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Environmental Compliance: Changes to California Training Requirements

Posted by Viola Funk on Wed, Jul 03, 2013 Revises Wastewater Treatment Plant Operator Certification Rules

The latest State Water Resources Control Board (SWRCB) regulatory tweaks broaden coverage but also give wastewater treatment plant owners some welcome wiggle room. Effective April 1, 2013, the SWRCB has revised its regulations regarding wastewater treatment plant classification, operator certification, and contractor registration. The rules have been expanded to cover privately owned wastewater treatment plants. However, they also establish a provisional operator certification. This means owners of Class I wastewater treatment plants who are finding it hard to recruit certified operators may employ provisional operators while conducting their search. In addition, the definition of wastewater treatment plant has been revised to clearly state that water recycling treatment plants are included within the definition. Numerous other key changes affecting California CCR compliance have been made to these regulations.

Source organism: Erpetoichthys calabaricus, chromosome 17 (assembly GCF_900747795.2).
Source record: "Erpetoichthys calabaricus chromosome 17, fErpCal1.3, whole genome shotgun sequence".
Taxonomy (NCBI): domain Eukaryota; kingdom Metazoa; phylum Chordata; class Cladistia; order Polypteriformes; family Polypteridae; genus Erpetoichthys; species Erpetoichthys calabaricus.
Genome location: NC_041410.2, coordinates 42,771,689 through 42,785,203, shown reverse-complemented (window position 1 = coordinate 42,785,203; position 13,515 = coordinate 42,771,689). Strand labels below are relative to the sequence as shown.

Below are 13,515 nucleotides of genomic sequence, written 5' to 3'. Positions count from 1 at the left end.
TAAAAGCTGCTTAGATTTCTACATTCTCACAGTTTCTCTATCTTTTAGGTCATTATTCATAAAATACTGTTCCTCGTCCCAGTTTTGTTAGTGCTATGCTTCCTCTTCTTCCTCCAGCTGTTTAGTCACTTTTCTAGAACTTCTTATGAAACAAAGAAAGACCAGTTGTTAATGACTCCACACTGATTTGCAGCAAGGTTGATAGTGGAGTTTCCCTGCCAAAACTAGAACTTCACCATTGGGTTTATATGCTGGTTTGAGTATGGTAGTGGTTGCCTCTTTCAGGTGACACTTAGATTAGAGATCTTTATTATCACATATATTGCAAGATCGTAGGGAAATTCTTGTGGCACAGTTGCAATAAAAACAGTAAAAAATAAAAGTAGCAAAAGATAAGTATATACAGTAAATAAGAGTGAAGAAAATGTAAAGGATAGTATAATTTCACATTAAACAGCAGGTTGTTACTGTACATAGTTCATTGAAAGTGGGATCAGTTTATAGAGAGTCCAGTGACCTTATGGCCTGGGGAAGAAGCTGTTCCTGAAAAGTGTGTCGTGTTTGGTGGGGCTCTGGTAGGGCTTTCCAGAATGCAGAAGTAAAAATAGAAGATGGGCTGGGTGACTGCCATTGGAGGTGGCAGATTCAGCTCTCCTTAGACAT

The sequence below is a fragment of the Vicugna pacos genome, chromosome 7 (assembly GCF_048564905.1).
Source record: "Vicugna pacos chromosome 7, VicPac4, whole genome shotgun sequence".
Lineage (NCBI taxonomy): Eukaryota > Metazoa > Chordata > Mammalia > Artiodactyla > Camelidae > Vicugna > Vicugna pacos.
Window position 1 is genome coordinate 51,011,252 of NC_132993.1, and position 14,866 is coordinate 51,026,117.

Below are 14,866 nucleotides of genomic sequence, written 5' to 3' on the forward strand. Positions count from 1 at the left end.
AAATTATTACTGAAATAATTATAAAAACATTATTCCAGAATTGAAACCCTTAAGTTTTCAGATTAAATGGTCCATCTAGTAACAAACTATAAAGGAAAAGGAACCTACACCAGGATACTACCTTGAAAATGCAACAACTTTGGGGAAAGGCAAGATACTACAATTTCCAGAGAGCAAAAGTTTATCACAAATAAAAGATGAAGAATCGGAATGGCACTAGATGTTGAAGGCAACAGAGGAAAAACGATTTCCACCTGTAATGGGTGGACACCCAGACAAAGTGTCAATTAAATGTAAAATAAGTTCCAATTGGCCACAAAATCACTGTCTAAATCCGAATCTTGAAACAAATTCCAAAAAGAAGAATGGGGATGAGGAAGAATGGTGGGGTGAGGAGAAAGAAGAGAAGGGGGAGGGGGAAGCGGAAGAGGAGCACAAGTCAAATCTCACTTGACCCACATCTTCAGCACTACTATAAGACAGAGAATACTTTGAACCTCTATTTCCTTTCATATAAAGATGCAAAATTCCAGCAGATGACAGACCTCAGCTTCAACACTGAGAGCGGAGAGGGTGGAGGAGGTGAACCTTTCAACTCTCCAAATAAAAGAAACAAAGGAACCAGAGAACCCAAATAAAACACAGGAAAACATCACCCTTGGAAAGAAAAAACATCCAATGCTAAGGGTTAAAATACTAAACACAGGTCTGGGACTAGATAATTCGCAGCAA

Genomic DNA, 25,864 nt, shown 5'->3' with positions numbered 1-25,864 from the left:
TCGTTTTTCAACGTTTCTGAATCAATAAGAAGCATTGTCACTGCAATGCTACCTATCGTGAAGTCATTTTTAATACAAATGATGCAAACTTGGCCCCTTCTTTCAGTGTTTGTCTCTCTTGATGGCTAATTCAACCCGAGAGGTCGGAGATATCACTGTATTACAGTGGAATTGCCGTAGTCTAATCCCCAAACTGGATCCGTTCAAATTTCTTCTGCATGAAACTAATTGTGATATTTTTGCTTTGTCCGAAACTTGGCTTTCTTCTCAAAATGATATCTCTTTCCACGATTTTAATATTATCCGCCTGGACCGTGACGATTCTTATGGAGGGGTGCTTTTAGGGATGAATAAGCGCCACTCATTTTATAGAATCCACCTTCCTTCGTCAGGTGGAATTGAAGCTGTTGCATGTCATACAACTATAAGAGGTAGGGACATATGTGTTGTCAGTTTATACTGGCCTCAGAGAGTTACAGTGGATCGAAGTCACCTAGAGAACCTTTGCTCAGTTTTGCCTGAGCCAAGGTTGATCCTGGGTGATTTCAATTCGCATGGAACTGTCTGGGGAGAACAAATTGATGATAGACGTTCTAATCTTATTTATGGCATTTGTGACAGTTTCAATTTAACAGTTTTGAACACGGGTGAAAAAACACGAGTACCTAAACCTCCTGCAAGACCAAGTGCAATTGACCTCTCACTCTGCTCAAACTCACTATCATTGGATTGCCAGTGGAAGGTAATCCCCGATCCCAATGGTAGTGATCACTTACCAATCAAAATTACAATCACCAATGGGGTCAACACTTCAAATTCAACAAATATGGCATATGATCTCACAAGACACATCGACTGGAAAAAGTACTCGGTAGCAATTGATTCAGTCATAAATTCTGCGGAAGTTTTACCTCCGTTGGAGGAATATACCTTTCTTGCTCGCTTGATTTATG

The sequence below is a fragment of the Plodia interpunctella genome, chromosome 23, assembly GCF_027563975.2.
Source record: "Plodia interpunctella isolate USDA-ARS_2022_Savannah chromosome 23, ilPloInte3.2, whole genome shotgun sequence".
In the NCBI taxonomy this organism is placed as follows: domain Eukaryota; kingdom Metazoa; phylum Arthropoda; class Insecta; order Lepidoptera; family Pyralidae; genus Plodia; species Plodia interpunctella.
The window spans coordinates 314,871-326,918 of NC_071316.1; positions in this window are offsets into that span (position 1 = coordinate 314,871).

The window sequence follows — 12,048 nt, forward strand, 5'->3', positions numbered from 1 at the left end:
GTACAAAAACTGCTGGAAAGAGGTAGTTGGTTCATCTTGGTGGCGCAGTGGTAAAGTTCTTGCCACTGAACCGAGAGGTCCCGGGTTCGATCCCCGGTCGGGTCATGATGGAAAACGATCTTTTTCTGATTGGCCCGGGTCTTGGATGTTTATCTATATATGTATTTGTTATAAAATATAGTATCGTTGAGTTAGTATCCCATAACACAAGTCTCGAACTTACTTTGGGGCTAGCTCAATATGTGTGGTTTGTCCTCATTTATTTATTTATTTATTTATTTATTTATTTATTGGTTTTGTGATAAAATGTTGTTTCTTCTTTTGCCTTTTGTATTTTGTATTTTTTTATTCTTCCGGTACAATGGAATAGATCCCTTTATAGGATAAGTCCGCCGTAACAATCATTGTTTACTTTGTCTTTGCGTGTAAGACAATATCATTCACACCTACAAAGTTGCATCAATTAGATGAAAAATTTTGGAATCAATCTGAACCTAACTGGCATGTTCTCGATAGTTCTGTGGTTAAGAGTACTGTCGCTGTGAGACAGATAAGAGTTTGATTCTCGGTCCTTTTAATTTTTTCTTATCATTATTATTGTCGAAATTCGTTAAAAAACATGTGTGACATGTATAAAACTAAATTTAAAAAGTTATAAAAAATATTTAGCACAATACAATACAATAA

Did You Know?

The Office of Environmental Health Hazard Assessment (OEHHA) has recently made changes to the list of chemicals known to the State of California to cause cancer for purposes of the Safe Drinking Water and Toxic Enforcement Act of 1986 (commonly known as Proposition 65):

  • A–methyl styrene (alpha–methylstyrene) (CAS No. 98–83–9) and 1,3–dinitropyrene (CAS No. 75321–20–9) were added to the Proposition 65 list effective November 2, 2012

  • C.I. Disperse Yellow 3 (CAS No. 2832–40–8) and 2,6–dimethyl–N–nitrosomorpholine (DMNM) (CAS No. 1456–28–6) were added to the list effective February 8, 2013

  • Dienestrol (CAS No. 84–17–3) and chloramphenicol (CAS No. 56–75–7) were removed from the list effective January 4, 2013.

To ensure California CCR compliance, businesses are required to provide a “clear and reasonable” warning before knowingly and intentionally exposing anyone to a listed chemical. Once a chemical is listed, businesses have 12 months to comply with warning requirements. Proposition 65 also prohibits companies that do business within California from knowingly discharging listed chemicals into sources of drinking water. Businesses have 20 months from the time a chemical is listed to comply with the discharge prohibition.

STP has recently issued an update to California Training Requirements Compliance Guide and also publishes the following guides:

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Tags: Corporate Governance, Employer Best Practices, Health & Safety, California Legislation, Training, Environmental risks, Environmental